My Advice

That said, don’t lose your trust in the good of the human race just because of this story.

Fortunately, this kind of thing does not happen very often. 

I would still advise people to have a close relative signed on to your bank account. This person (a mother, father, brother etc) can then transfer small amounts of money as needed. And can legally talk to your bank in case of emergency.

I realize now that things I believed to be small details about myself (length of trip, where I come from) can give malicious people valuable information about myself (i.e. how much money I had). 

Again, this happens, but infrequently. My advice is to keep yourself guarded and aware, but realize that most people you met are not out to get you!

Travel Safety advice from World Nomads:

Some good advice there Martin, you handled the situation well. Complying with the demands of your assailants rather than try to be a 'hero' is the best thing you can do.

Like you said, money can be re-earned but life or injury is forever.

There are many points to be made regarding kidnapping, and what to do if you are taken, but here are some of the key things to remember which will help prevent you being kidnapped, or if you are, what to do.

1. Be nondescript, and cautious

In developing countries, travellers who flaunt their relative wealth are prime targets. Flashy watches, necklaces, ear-rings and top-brand designer labels are all beacons to would-be kidnappers that you have a sizable stash of cash waiting to be extracted from an ATM. Keep your dress and your accessories relatively simple to minimize potential harm.

It's also important to maintain a healthy level of caution mixed with an openness to new situations. You don't want to be holed up in your hotel room, but then, you don't want to be taken for ransom either. It's literally a "feel with your gut but listen to your head" thing.

When you meet new people while travelling, be open and receptive, but always be cautious - try to avoid situations that require you to meet in areas that are secluded, and if your new 'friend' is overly insistent that you perform a particular activity, the alarm bells should be ringing. If they do, make up an excuse that you need to be somewhere else, and politely exit the situation.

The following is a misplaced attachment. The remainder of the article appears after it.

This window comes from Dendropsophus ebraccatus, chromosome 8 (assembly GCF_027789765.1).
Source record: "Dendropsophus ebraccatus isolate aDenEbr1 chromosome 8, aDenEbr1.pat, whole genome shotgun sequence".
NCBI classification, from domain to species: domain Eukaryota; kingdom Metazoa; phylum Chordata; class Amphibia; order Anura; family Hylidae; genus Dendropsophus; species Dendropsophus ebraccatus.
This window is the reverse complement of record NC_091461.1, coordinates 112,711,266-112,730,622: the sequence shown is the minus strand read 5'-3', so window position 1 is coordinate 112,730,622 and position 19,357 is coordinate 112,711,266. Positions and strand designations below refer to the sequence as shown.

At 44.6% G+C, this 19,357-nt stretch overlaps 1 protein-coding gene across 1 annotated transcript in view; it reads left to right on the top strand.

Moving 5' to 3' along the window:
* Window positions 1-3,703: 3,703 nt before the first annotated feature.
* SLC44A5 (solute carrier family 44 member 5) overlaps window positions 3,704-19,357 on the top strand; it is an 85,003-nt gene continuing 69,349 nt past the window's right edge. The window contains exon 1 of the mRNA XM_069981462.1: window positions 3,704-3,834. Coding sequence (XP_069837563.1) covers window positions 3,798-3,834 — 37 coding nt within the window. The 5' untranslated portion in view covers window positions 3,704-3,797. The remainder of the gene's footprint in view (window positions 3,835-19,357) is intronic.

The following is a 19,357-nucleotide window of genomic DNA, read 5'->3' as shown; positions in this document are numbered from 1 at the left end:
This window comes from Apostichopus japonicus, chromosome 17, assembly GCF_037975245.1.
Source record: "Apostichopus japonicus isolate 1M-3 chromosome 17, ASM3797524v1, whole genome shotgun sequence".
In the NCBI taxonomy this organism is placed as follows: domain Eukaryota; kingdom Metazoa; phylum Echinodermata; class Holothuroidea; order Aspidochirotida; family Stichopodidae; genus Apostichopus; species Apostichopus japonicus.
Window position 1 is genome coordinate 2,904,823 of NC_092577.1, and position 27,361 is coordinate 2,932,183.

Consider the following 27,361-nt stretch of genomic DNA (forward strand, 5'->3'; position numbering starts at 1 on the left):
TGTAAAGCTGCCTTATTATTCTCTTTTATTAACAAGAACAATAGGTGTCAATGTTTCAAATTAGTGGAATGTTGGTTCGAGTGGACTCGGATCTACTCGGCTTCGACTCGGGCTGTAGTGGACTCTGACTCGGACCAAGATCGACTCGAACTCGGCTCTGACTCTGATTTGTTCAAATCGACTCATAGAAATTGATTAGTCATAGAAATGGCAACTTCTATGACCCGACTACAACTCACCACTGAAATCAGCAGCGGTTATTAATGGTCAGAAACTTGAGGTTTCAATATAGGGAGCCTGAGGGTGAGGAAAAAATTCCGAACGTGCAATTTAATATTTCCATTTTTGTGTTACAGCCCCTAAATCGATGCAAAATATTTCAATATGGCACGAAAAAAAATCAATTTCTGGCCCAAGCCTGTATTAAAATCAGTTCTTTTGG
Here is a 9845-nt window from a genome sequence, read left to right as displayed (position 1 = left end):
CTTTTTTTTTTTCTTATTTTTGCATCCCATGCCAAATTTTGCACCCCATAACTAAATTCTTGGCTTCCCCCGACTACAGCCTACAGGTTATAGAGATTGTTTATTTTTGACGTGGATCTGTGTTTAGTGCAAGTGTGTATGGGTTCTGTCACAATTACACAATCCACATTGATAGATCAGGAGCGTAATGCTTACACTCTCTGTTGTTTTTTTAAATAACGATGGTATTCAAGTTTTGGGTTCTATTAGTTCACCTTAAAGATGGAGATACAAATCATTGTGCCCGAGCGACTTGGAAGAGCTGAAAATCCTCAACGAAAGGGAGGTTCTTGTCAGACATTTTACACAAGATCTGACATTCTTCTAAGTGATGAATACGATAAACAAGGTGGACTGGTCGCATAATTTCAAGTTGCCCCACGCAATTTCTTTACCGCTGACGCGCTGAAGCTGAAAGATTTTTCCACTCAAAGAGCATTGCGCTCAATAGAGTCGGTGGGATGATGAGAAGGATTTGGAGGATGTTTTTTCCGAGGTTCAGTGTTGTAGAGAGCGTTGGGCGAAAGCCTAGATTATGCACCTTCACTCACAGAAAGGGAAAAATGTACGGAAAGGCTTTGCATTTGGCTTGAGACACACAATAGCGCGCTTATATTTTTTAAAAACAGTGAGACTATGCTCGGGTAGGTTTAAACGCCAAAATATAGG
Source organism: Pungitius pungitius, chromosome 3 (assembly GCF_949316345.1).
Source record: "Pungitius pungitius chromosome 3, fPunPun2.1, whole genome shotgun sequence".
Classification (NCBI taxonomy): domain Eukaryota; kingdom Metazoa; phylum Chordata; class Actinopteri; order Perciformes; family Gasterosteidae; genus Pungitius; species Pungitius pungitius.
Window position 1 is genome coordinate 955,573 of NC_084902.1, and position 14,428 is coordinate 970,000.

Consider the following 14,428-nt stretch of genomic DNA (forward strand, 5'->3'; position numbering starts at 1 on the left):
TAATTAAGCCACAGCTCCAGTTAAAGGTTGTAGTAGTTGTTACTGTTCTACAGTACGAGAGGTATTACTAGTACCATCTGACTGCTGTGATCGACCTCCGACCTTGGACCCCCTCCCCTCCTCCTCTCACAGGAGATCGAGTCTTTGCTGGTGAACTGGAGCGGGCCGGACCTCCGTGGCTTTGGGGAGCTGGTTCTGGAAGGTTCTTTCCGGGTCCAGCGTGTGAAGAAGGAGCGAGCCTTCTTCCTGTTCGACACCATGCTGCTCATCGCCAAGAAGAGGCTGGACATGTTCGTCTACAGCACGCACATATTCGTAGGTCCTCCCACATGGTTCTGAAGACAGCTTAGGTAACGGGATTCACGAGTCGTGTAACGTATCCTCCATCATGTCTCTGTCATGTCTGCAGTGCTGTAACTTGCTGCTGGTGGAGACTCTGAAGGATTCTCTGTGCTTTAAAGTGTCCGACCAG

2. Safety in numbers, watch your drinks, watch the roads

It's not always possible, but whenever you can, try to travel with at least one other person. Kidnappers have a greater challenge in terms of psychological and physical motivation to go after two people instead of one.

When at bars or clubs, it's vital to watch your drinks for spiking. It really is the simplest way a person can be kidnapped, as it requires very little coercion. While the temptation is great, politely decline a bought drink from a stranger.

Also, in developing countries especially, avoid travelling on the road at night - particularly on public transport like buses. When travelling in taxis, do your best to make sure they are legal. If you have your own car, make sure it is secure and well fuelled.

3. Be financially prepared

Everyone's financial setup is different, but it's a good idea to set up a bank account that has a small amount of money (say $500-1500 worth of your local currency...enough to satisfy a kidnap group), and a larger one that you can transfer money from by way of your family or friends back home, or on the internet.

Only keep the ATM card of the smaller account on you. It could be a bit of a pain in the backside, but it’s a safeguard that could save you thousands.

4. Don't panic, and stay human

If you find yourself in the horrible situation where you are kidnapped, remember that unless you are a person of nobility, in most cases, kidnapping is petty - usually the worst result is money gets emptied out of your bank account, and you are released unharmed or with minor injuries. It's best just to keep this in mind during the ordeal: "They just want your money".

Keep the communication channels open to the best of your ability - give your captors simple reminders that you are a person, for example, calmly tell them if you have any medical conditions that require attention. But don't be a blabber mouth. Just keep in mind your main priority should be to give them what they want.

And finally, a small but important point, remember to breathe slowly and deeply, this will help you calm down in a time of crisis.

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Tags: abducted, holidays, terrifying travel tales, travel-safety, vietnam